Enuresis is the involuntary discharge of urine by a child age 5 and over. It can be psychologically distressful and a source of embarrassment for a child, but not physically harmful. Enuresis places a child at risk of being a target for name-calling and teasing from peers, behavior that can damage a child's self esteem and place him or her at risk of rejection. The presence of enuresis can place a limit on participation in highly desirable social experiences such as sleepovers and summer camp. The child may also have to face anger and humiliation from parents who do not understand the nature of this disorder.

Enuresis can be nocturnal-only or diurnal-only. Nocturnal enuresis is the most common form and is defined as passage of urine only during nighttime sleep. Diurnal enuresis, the voiding of urine only during waking hours, is more common in females than in males and is uncommon after age 9. Children being so preoccupied with a particular event that they are reluctant to use the toilet may cause it. A combination of nocturnal and diurnal enuresis can occur but it is extremely rare.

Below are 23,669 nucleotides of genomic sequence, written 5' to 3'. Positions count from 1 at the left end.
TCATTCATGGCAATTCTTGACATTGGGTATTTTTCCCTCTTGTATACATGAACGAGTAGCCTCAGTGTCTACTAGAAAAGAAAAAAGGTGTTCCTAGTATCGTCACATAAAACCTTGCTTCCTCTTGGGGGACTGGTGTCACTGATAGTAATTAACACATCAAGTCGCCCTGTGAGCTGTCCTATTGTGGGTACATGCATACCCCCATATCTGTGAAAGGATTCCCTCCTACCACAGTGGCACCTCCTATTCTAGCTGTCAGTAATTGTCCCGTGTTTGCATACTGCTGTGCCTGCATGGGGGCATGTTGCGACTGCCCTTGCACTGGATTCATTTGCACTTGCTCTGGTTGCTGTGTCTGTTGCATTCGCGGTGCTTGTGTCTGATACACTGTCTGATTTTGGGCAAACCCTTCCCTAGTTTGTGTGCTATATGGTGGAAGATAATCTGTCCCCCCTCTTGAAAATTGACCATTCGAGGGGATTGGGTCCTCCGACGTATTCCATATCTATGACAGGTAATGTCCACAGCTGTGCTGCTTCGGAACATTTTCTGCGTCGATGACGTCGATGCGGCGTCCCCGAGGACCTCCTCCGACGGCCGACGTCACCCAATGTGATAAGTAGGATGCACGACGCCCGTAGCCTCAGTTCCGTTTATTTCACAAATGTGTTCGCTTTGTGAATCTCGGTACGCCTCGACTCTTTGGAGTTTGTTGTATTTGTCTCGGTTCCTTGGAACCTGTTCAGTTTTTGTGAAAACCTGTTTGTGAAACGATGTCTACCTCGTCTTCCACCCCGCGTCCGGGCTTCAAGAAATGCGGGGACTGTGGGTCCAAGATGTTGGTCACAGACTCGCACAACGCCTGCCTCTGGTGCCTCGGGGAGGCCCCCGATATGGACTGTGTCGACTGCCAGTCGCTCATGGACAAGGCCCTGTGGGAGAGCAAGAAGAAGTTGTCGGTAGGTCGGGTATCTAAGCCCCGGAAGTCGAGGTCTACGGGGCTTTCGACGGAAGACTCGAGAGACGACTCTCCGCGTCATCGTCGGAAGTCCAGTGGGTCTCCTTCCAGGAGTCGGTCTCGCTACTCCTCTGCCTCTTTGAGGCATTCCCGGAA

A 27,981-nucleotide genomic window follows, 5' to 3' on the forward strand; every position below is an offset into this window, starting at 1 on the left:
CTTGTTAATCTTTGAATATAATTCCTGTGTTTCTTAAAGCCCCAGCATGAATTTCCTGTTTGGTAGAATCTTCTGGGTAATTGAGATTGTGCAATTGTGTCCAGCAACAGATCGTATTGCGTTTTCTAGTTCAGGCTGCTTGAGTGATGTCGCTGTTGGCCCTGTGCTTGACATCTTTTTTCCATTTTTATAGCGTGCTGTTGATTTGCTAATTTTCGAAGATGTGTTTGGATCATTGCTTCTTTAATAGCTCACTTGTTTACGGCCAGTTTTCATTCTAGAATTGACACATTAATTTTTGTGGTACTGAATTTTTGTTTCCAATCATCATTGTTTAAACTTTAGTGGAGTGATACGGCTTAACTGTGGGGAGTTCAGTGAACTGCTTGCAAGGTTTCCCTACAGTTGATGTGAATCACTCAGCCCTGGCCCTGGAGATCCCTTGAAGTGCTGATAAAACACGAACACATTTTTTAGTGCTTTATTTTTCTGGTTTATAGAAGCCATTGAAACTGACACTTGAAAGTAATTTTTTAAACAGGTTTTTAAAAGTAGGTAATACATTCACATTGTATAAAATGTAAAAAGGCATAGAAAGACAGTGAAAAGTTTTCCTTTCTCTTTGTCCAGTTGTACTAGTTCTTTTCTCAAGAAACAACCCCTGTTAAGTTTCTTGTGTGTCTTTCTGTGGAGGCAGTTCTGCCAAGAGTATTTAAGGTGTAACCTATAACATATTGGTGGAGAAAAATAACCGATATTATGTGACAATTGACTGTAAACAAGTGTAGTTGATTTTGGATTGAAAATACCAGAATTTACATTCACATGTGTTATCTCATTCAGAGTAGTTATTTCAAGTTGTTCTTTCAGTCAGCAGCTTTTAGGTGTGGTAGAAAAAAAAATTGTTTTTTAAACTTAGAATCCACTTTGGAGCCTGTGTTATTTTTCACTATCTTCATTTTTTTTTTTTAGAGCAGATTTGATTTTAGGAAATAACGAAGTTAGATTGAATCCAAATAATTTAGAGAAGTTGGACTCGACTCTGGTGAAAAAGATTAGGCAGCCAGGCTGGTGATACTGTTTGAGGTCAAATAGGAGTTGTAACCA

Primary enuresis refers to a condition whereby the child has not established at least 6 months of continuous nighttime control after reaching age 5. Secondary enuresis, whereby children establish urinary continence and relapse after age 5 or 6 is less common, and is associated with more stressful life events.

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Roughly 20% of children still wet their beds at age 5, only 5% do so by age 10, and 2% by age 15. Only 1 out of 100 children who wet their bed continues to have a problem in adulthood.

Enuresis. Last reviewed 12/31/1969
  • National Institutes of Health, 2008
  • American Psychiatric Association